In Cancer journal (Sudbury, Mass.)
Novel immunotherapeutics for advanced melanoma have drastically changed survival rates and management strategies in recent years. Immune checkpoint inhibitors have emerged as efficacious agents for some patients but have not been proven to be as beneficial in other patient cohorts. Recent investigation into this observation has implicated the gut microbiome as a potential immunomodulator in regulating patient response to therapy. Numerous studies have provided evidence for this link. Bacterial colonization patterns have been associated with therapeutic outcomes, under the notion that favorable commensal organisms improve host immune response. This review aims to report the most recent and pertinent findings related to the relationship between gut microbial communities and melanoma therapy efficacy. This article also highlights the emerging frontier of artificial intelligence in its application regarding patient microbial composition evaluation, predictive models for therapy response, and recommendations for the future of probiotics and dietary interventions to optimize melanoma survival and outcomes.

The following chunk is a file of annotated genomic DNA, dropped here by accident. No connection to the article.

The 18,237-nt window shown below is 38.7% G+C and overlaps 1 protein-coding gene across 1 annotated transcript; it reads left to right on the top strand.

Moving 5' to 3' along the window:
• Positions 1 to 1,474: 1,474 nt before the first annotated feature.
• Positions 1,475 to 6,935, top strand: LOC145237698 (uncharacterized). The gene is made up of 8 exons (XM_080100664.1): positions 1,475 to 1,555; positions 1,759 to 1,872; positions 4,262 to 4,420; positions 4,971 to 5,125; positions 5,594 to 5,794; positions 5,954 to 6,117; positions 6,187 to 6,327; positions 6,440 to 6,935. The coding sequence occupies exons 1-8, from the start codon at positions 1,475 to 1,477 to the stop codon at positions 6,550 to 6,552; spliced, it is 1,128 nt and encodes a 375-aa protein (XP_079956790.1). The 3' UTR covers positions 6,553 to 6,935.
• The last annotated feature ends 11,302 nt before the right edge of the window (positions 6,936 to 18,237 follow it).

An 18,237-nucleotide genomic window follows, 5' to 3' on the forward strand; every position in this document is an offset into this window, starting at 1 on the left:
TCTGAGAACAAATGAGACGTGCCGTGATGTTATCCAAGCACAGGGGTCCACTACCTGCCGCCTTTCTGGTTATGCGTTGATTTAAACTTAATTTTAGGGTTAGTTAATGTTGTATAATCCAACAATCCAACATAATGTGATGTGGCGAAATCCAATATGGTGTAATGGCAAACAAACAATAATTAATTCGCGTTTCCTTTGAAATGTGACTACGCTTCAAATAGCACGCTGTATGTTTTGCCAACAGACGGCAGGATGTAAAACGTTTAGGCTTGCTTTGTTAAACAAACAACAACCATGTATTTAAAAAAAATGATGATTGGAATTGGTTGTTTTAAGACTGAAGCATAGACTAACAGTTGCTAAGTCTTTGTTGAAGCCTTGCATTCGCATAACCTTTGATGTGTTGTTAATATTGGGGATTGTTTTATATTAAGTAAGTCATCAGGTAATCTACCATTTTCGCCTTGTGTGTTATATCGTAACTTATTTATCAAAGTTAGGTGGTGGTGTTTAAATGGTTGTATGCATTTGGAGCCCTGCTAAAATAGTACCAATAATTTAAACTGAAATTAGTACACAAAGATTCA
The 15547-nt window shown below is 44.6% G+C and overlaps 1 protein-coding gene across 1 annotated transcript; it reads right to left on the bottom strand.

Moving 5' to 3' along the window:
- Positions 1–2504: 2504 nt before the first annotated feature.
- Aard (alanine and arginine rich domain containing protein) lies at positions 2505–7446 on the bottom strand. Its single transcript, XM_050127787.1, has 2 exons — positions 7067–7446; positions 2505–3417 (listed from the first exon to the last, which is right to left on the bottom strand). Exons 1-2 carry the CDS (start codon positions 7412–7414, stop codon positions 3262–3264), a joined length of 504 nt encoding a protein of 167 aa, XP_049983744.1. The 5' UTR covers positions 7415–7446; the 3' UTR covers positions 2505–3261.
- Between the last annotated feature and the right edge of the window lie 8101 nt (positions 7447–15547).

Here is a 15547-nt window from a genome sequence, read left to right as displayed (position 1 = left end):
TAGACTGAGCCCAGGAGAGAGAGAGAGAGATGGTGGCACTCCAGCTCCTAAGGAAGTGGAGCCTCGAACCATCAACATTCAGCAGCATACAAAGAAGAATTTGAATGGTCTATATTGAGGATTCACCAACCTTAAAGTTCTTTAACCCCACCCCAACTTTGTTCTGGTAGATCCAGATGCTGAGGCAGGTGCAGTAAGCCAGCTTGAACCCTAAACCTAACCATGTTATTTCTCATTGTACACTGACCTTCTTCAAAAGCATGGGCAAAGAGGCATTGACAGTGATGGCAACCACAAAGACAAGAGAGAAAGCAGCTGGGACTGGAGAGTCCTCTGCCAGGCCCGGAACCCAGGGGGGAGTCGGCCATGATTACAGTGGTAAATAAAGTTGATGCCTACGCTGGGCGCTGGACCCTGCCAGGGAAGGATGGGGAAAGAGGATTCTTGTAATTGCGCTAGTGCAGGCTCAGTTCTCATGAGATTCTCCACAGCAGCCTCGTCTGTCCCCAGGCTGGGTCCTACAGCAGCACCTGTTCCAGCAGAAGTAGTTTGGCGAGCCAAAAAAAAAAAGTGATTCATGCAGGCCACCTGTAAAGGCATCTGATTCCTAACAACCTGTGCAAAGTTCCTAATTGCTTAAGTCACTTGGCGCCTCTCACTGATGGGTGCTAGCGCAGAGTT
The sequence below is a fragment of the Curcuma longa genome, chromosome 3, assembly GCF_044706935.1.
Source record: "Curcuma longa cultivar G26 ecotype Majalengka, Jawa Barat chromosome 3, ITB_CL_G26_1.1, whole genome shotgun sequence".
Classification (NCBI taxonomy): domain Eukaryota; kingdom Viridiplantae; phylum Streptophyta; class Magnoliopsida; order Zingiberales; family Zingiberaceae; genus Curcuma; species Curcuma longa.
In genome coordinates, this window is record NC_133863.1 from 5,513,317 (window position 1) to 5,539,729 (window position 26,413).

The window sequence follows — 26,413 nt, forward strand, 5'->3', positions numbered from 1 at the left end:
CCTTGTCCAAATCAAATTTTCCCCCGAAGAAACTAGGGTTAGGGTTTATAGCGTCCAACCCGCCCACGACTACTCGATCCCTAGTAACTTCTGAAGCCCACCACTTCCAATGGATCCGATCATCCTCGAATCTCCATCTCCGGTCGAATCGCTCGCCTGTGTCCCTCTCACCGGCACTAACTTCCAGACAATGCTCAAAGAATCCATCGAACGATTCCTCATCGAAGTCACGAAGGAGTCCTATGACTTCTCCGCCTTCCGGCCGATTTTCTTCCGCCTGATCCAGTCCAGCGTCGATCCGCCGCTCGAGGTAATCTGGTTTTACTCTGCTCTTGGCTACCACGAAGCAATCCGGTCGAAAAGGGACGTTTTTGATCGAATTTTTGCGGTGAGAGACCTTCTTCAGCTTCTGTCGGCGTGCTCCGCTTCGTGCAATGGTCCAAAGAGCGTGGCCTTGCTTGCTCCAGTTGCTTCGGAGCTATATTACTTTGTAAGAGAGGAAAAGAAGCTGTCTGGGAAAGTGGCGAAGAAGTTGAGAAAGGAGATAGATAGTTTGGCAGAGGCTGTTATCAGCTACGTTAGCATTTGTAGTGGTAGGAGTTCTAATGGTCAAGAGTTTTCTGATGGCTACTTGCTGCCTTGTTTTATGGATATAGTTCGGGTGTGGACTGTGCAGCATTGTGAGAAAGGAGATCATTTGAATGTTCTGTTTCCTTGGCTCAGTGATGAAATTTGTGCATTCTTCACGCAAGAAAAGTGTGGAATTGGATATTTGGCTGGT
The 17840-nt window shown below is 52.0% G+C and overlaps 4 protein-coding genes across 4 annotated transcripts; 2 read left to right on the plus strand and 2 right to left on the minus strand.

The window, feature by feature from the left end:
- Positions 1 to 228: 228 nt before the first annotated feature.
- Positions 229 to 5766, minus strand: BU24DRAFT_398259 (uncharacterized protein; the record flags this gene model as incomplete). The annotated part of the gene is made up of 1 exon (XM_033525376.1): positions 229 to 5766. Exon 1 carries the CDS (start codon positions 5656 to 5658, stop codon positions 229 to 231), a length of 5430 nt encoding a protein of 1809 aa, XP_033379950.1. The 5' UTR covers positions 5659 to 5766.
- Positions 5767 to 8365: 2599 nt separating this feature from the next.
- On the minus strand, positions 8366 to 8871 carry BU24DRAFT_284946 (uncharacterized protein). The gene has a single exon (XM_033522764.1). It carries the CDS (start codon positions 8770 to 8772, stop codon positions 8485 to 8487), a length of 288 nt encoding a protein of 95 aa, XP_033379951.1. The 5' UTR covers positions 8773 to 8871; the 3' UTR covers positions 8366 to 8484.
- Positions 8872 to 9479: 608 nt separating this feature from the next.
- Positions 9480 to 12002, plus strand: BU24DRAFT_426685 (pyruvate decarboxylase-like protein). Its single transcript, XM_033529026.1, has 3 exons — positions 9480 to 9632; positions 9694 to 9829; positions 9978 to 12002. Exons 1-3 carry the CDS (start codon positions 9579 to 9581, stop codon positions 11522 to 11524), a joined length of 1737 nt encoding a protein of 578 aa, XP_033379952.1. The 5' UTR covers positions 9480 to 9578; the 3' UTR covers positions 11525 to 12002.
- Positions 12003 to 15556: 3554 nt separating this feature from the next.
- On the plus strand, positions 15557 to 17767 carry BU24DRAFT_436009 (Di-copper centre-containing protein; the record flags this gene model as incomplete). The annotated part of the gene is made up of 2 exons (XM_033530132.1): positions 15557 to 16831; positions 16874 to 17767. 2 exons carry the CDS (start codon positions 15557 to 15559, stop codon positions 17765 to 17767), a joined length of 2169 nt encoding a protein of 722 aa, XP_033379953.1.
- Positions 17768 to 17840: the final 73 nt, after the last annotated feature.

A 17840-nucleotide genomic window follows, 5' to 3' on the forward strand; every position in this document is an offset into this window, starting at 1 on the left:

Jiminez Victoria, Yusuf Nabiha